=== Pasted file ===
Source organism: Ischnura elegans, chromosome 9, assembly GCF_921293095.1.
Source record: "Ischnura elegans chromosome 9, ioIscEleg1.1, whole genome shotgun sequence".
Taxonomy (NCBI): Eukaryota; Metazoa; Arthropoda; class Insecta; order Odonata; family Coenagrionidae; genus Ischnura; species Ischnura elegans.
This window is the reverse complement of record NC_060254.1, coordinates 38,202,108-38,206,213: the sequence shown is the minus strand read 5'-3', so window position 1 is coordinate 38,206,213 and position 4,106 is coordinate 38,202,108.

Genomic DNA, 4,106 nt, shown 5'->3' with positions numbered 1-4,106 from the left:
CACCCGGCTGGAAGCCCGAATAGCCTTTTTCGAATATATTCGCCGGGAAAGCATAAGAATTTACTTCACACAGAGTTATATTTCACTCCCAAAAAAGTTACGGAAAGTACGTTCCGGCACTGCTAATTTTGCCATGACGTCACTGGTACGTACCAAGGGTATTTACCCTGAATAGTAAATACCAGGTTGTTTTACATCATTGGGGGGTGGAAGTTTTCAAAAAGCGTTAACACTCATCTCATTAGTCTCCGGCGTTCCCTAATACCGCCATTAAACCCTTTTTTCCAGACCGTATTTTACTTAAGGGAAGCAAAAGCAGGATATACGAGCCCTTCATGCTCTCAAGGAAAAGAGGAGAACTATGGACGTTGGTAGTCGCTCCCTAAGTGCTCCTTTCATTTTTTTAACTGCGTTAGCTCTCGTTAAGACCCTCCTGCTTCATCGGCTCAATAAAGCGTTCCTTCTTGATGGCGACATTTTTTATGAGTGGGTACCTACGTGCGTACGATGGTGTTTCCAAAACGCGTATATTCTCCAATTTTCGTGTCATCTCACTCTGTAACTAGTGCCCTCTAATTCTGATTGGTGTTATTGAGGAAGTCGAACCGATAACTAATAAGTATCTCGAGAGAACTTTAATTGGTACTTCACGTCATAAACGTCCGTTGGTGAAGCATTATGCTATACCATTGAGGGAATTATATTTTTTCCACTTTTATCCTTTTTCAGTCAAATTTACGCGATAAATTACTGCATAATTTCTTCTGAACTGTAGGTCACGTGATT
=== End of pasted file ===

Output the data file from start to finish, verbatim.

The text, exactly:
Source organism: Ischnura elegans, chromosome 9, assembly GCF_921293095.1.
Source record: "Ischnura elegans chromosome 9, ioIscEleg1.1, whole genome shotgun sequence".
Taxonomy (NCBI): Eukaryota; Metazoa; Arthropoda; class Insecta; order Odonata; family Coenagrionidae; genus Ischnura; species Ischnura elegans.
This window is the reverse complement of record NC_060254.1, coordinates 38,202,108-38,206,213: the sequence shown is the minus strand read 5'-3', so window position 1 is coordinate 38,206,213 and position 4,106 is coordinate 38,202,108.

Genomic DNA, 4,106 nt, shown 5'->3' with positions numbered 1-4,106 from the left:
CACCCGGCTGGAAGCCCGAATAGCCTTTTTCGAATATATTCGCCGGGAAAGCATAAGAATTTACTTCACACAGAGTTATATTTCACTCCCAAAAAAGTTACGGAAAGTACGTTCCGGCACTGCTAATTTTGCCATGACGTCACTGGTACGTACCAAGGGTATTTACCCTGAATAGTAAATACCAGGTTGTTTTACATCATTGGGGGGTGGAAGTTTTCAAAAAGCGTTAACACTCATCTCATTAGTCTCCGGCGTTCCCTAATACCGCCATTAAACCCTTTTTTCCAGACCGTATTTTACTTAAGGGAAGCAAAAGCAGGATATACGAGCCCTTCATGCTCTCAAGGAAAAGAGGAGAACTATGGACGTTGGTAGTCGCTCCCTAAGTGCTCCTTTCATTTTTTTAACTGCGTTAGCTCTCGTTAAGACCCTCCTGCTTCATCGGCTCAATAAAGCGTTCCTTCTTGATGGCGACATTTTTTATGAGTGGGTACCTACGTGCGTACGATGGTGTTTCCAAAACGCGTATATTCTCCAATTTTCGTGTCATCTCACTCTGTAACTAGTGCCCTCTAATTCTGATTGGTGTTATTGAGGAAGTCGAACCGATAACTAATAAGTATCTCGAGAGAACTTTAATTGGTACTTCACGTCATAAACGTCCGTTGGTGAAGCATTATGCTATACCATTGAGGGAATTATATTTTTTCCACTTTTATCCTTTTTCAGTCAAATTTACGCGATAAATTACTGCATAATTTCTTCTGAACTGTAGGTCACGTGATT